Sexually Profiling Men: Should We Really Be Looking At All Men As Potential Sexual Predators?

November 13, 2012  |  

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I can’t say that I’m all that surprised to read the allegations against Kevin Clash, the puppeteer behind Sesame Street’s most beloved character, Elmo, who has been accused of having a sexual relationship with a young man that started when the individual was 16.

I don’t have any inside information about whether the allegations against him are true or not – I’ll just wait for the investigation to conclude before totally disavowing a crucial part of my childhood (i.e. Elmo). But I will admit that whenever I hear these stories of adult men, who spend their time in the company of children, being the subject of some sort of inappropriate conduct involving children, I say, “yeah, I can see that.” In fact, I know a few women who are outright hostile to the idea of leaving their children in the company of men, including teachers, coaches, even among family members. “As a woman, a mother, a concerned citizen and mostly a survivor, I am very skeptical of men being around children,” said one friend via Facebook.

Statistically speaking, men are the gender most represented among offenders of sexual assaults, abuse and violence. That fact alone is probably the best argument to be made for our skepticism. But is this a healthy attitude to have towards men in general? Is it fair to assume all men are potential predators of sexual abuse and aggression until proven otherwise?

Recently, I saw this provocatively titled documentary, Are All Men Pedophiles, which as the title suggests, raises the question of whether or not we are being conditioned to assume that all men are sexual predators and pedophiles. According to Jans-Willem Breure, director of the film, all men are potential “hebephiles” — that is, attracted to pubescent children. Our society is built on idolizing youth, he theorizes, and usually sexualizes children through the media, fashion and through music. Therefore, you can’t necessarily blame men for finding teens sexually attractive.  Breure’s other theme in the film is that since the age of consent is arbitrary and has been culturally and throughout history, maybe it is time to retire the archaic belief that frowns upon adult and teenage relations.

I don’t know if I am quite ready to have sympathy for pedophiles (nope, don’t see that happening), which is why I can’t totally co-sign this documentary. Breure, who said in an interview that his inspiration for this film came from his own attraction to teenage girls, might be playing fast and loose with the technicalities and gray areas. Overall, the documentary is very one-sided and narrow in scope. Sexuality is reduced down to a fetish as opposed to an expression of genuine love and affection. We are lead to believe that age is nothing but a number, but missing from the documentary are voices of the teens and children to articulate how they feel about being the object of a grown person’s sexual desires. Instead, we only get to rely on the opinions of “experts,” some of whom are pedophiles and people with pedophilic thoughts and tendencies.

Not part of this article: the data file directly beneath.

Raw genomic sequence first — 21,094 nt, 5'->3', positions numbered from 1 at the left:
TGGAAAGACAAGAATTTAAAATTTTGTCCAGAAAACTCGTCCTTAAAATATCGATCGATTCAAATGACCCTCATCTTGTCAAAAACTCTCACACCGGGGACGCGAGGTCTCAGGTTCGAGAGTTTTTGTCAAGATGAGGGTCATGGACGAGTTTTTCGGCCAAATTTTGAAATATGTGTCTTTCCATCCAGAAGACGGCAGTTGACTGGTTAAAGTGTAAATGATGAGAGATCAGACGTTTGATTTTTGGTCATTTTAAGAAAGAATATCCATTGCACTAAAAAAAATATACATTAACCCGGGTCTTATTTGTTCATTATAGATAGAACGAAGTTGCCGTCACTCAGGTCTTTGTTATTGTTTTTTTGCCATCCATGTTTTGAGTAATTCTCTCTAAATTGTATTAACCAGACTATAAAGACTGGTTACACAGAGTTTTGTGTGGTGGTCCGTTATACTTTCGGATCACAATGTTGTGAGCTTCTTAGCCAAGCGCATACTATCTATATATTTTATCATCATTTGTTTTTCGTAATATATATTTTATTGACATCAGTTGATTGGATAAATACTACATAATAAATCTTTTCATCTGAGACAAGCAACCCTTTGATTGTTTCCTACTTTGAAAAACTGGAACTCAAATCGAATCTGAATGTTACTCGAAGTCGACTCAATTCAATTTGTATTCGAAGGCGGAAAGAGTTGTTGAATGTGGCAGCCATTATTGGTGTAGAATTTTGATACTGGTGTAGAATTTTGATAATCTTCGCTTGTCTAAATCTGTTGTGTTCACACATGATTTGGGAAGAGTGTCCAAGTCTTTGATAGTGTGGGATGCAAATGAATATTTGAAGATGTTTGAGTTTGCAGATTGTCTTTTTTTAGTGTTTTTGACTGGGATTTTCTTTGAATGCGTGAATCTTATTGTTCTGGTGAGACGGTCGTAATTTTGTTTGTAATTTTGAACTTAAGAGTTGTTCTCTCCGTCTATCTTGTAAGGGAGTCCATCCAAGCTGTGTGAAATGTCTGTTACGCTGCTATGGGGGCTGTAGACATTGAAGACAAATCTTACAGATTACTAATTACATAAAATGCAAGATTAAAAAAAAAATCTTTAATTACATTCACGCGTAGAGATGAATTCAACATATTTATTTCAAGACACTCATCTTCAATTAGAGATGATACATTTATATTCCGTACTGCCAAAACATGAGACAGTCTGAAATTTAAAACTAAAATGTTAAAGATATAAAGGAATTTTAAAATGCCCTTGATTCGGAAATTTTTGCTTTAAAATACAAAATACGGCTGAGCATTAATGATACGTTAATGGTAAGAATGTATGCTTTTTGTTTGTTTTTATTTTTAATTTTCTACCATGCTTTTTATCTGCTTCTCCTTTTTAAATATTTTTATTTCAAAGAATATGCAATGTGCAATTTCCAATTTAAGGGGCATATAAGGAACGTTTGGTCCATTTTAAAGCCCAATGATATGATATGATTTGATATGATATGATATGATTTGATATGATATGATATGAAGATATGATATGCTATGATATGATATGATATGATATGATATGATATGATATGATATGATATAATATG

But not to throw the baby totally out with the bathwater, Breure does raise a compelling point about how society is almost always hush about female pedophiles. The way stories of female abusers are presented in the media tends to take on a more mocking tone or looked upon as a farce. The female offenders are treated as seductresses and their young male victims as “lucky boys.” No wonder woman-on-man sexual assault is less likely to be reported than the reverse.

As we become increasingly more suspicious of the male sexual predator, the more it becomes socially acceptable to excuse, or flat out ban men from certain corners of society – you know, for the sake of the children. Recently I read a story about a play center in the UK, which absolutely banned boys/men over the age of nine from its facility. A couple of days ago, I read another story about an Australian man, traveling on Virgin Airlines, who was asked by a flight attendant to change seats with a female passenger so he would no longer be next to two unaccompanied minors. In his blog post titled My Virgin Experience as a Pedophile, Johnny McGirr wrote of his experience:

“Men are policemen, doctors, social workers, teachers… people who are entrusted to the care of children but according to Virgin once you step on one of their planes you are a pedophile or a potential pedophile.”

Even in my own personal prejudices and biases, if a woman was sitting alone in the playground, I would probably guess that she is enjoying nature or her alone time. But if it was a man sitting alone in that same playground, I might assume more dubious motivations. For that, I kind of feel sorry for men. However, for every falsely accused man in the world there are dozens – if not hundreds of heartbreaking stories of folks doing God-awful things to children. So it is best to always air on the side of caution and pay attention, regardless of gender, to who these people are that we have around our children.

 

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